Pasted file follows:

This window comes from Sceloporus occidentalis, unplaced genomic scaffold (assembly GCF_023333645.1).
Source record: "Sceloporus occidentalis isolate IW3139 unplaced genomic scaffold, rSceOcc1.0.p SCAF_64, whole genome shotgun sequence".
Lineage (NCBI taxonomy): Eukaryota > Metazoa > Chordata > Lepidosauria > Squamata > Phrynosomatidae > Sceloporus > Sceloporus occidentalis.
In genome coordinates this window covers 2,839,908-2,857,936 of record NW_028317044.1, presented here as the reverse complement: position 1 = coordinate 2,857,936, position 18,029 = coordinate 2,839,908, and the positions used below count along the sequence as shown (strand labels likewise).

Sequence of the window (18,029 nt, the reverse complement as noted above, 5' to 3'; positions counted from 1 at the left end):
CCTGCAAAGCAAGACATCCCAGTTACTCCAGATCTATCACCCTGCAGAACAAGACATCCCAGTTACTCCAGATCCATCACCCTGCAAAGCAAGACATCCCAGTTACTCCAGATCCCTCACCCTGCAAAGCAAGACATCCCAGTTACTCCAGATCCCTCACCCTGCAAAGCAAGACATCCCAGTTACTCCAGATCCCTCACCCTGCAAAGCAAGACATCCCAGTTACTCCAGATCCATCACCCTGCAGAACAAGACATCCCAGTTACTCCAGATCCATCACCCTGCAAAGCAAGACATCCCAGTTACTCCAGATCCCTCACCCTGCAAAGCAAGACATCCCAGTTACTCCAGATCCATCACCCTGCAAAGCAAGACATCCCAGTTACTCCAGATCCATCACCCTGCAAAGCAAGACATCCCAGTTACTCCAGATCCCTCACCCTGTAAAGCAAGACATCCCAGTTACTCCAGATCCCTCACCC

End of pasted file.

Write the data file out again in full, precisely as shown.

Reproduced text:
This window comes from Sceloporus occidentalis, unplaced genomic scaffold (assembly GCF_023333645.1).
Source record: "Sceloporus occidentalis isolate IW3139 unplaced genomic scaffold, rSceOcc1.0.p SCAF_64, whole genome shotgun sequence".
Lineage (NCBI taxonomy): Eukaryota > Metazoa > Chordata > Lepidosauria > Squamata > Phrynosomatidae > Sceloporus > Sceloporus occidentalis.
In genome coordinates this window covers 2,839,908-2,857,936 of record NW_028317044.1, presented here as the reverse complement: position 1 = coordinate 2,857,936, position 18,029 = coordinate 2,839,908, and the positions used below count along the sequence as shown (strand labels likewise).

Sequence of the window (18,029 nt, the reverse complement as noted above, 5' to 3'; positions counted from 1 at the left end):
CCTGCAAAGCAAGACATCCCAGTTACTCCAGATCTATCACCCTGCAGAACAAGACATCCCAGTTACTCCAGATCCATCACCCTGCAAAGCAAGACATCCCAGTTACTCCAGATCCCTCACCCTGCAAAGCAAGACATCCCAGTTACTCCAGATCCCTCACCCTGCAAAGCAAGACATCCCAGTTACTCCAGATCCCTCACCCTGCAAAGCAAGACATCCCAGTTACTCCAGATCCATCACCCTGCAGAACAAGACATCCCAGTTACTCCAGATCCATCACCCTGCAAAGCAAGACATCCCAGTTACTCCAGATCCCTCACCCTGCAAAGCAAGACATCCCAGTTACTCCAGATCCATCACCCTGCAAAGCAAGACATCCCAGTTACTCCAGATCCATCACCCTGCAAAGCAAGACATCCCAGTTACTCCAGATCCCTCACCCTGTAAAGCAAGACATCCCAGTTACTCCAGATCCCTCACCC